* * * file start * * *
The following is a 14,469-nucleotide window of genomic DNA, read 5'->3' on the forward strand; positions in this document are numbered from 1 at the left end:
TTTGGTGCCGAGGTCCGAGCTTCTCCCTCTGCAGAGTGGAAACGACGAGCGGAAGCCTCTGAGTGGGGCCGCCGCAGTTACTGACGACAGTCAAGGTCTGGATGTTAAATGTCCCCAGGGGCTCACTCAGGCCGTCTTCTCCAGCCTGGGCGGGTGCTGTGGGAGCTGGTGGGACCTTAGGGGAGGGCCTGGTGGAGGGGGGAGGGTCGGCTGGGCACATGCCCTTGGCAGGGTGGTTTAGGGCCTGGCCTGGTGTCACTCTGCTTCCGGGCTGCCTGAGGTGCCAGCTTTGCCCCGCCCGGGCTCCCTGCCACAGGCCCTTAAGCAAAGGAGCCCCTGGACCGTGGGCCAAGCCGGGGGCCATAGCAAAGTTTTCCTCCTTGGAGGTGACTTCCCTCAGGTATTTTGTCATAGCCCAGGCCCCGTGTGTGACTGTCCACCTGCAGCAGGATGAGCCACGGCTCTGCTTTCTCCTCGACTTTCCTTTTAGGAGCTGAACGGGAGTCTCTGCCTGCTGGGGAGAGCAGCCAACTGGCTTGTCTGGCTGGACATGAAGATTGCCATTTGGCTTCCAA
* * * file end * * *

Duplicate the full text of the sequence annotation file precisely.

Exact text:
The following is a 14,469-nucleotide window of genomic DNA, read 5'->3' on the forward strand; positions in this document are numbered from 1 at the left end:
TTTGGTGCCGAGGTCCGAGCTTCTCCCTCTGCAGAGTGGAAACGACGAGCGGAAGCCTCTGAGTGGGGCCGCCGCAGTTACTGACGACAGTCAAGGTCTGGATGTTAAATGTCCCCAGGGGCTCACTCAGGCCGTCTTCTCCAGCCTGGGCGGGTGCTGTGGGAGCTGGTGGGACCTTAGGGGAGGGCCTGGTGGAGGGGGGAGGGTCGGCTGGGCACATGCCCTTGGCAGGGTGGTTTAGGGCCTGGCCTGGTGTCACTCTGCTTCCGGGCTGCCTGAGGTGCCAGCTTTGCCCCGCCCGGGCTCCCTGCCACAGGCCCTTAAGCAAAGGAGCCCCTGGACCGTGGGCCAAGCCGGGGGCCATAGCAAAGTTTTCCTCCTTGGAGGTGACTTCCCTCAGGTATTTTGTCATAGCCCAGGCCCCGTGTGTGACTGTCCACCTGCAGCAGGATGAGCCACGGCTCTGCTTTCTCCTCGACTTTCCTTTTAGGAGCTGAACGGGAGTCTCTGCCTGCTGGGGAGAGCAGCCAACTGGCTTGTCTGGCTGGACATGAAGATTGCCATTTGGCTTCCAA